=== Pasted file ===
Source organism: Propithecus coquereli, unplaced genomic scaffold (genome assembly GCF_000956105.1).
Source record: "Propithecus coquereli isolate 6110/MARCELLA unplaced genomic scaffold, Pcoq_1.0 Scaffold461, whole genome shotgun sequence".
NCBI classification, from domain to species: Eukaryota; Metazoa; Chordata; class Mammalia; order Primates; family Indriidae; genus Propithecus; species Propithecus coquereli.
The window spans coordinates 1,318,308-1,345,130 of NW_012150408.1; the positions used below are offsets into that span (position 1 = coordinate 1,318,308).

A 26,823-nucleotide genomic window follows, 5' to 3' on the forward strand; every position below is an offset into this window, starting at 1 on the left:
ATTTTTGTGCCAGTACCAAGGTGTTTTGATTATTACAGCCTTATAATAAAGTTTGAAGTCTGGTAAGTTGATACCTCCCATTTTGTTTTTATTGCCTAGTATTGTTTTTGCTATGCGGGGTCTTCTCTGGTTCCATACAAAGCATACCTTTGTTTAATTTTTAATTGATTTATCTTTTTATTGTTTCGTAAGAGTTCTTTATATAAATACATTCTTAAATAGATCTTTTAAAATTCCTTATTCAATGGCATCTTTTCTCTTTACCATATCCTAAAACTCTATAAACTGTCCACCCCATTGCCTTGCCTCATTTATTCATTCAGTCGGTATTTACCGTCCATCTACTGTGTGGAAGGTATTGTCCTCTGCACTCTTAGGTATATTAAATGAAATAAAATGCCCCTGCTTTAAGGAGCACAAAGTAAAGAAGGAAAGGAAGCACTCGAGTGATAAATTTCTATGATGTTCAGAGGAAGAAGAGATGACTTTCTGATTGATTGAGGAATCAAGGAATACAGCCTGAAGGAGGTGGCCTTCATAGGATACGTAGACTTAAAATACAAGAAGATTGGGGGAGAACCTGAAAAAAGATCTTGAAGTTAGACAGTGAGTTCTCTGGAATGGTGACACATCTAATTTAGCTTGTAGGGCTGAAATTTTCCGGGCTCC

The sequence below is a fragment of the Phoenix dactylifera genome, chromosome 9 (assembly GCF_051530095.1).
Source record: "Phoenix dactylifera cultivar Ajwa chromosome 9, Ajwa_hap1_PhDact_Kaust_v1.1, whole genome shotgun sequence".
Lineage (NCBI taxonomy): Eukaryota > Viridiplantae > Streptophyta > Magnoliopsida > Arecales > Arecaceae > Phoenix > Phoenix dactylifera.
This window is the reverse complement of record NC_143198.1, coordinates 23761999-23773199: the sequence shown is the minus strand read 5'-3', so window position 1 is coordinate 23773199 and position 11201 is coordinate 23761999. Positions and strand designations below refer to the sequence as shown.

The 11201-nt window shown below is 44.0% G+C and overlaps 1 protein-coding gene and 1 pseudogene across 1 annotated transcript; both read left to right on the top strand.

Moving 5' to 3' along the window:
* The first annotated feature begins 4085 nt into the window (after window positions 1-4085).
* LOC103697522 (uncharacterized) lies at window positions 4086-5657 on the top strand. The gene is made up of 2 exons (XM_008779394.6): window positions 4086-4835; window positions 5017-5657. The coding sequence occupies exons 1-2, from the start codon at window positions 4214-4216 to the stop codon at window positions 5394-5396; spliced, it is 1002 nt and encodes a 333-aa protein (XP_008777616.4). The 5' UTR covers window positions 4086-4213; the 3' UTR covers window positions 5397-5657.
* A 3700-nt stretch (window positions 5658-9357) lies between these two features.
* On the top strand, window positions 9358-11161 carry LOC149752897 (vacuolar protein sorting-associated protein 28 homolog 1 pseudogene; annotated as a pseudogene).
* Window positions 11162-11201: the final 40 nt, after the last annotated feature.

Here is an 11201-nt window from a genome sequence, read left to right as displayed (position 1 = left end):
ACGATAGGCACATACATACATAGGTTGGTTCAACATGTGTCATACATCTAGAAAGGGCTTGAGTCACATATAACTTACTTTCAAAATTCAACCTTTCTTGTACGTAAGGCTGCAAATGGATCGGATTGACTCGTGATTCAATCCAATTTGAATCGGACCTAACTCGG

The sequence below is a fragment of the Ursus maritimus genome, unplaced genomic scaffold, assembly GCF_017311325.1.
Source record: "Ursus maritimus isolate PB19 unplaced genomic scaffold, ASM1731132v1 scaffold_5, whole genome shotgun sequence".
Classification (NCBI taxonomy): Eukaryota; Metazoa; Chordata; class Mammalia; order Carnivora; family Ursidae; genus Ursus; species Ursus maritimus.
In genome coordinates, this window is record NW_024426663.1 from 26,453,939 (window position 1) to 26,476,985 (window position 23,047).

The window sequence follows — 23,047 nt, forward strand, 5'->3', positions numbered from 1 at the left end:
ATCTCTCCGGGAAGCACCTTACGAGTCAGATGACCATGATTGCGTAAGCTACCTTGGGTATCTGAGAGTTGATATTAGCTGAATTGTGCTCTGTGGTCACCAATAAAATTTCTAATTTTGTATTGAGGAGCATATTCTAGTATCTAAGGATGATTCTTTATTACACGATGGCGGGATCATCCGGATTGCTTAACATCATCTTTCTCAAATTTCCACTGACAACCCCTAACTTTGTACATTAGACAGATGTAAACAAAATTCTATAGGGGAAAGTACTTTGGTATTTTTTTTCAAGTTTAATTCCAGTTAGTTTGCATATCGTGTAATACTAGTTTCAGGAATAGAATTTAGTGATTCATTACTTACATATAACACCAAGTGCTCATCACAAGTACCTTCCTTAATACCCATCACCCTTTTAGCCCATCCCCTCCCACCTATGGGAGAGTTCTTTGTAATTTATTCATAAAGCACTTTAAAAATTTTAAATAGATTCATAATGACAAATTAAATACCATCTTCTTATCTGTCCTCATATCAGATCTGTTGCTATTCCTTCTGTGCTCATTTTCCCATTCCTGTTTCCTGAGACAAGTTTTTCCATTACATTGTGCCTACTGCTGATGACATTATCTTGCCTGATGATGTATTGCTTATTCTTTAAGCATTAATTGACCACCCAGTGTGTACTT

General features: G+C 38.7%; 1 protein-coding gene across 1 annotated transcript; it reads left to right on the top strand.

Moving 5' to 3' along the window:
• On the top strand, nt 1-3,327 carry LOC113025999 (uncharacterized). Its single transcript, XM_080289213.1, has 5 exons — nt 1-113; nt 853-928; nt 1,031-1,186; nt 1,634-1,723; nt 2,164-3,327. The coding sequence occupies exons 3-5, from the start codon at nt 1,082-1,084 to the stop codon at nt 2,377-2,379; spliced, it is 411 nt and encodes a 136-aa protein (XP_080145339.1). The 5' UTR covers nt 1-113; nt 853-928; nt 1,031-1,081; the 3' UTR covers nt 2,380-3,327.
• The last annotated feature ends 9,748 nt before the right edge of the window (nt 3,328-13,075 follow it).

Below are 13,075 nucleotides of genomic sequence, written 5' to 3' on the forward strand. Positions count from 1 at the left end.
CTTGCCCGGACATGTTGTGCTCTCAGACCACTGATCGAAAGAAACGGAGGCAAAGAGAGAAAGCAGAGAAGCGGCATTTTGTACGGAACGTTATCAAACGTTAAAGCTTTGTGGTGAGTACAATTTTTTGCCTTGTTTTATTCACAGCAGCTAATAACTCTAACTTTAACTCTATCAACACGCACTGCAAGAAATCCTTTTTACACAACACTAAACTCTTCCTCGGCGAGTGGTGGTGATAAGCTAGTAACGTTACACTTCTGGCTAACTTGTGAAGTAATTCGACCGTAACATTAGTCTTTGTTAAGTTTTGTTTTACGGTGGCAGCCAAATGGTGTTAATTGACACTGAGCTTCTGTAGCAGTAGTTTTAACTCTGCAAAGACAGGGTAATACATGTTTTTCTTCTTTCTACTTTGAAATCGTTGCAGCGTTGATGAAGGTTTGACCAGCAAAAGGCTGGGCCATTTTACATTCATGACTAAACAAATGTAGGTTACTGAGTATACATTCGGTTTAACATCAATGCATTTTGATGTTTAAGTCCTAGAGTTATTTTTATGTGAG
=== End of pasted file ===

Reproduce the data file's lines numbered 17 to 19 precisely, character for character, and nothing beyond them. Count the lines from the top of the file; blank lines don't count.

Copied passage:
* Window positions 11162-11201: the final 40 nt, after the last annotated feature.

Here is an 11201-nt window from a genome sequence, read left to right as displayed (position 1 = left end):
ACGATAGGCACATACATACATAGGTTGGTTCAACATGTGTCATACATCTAGAAAGGGCTTGAGTCACATATAACTTACTTTCAAAATTCAACCTTTCTTGTACGTAAGGCTGCAAATGGATCGGATTGACTCGTGATTCAATCCAATTTGAATCGGACCTAACTCGG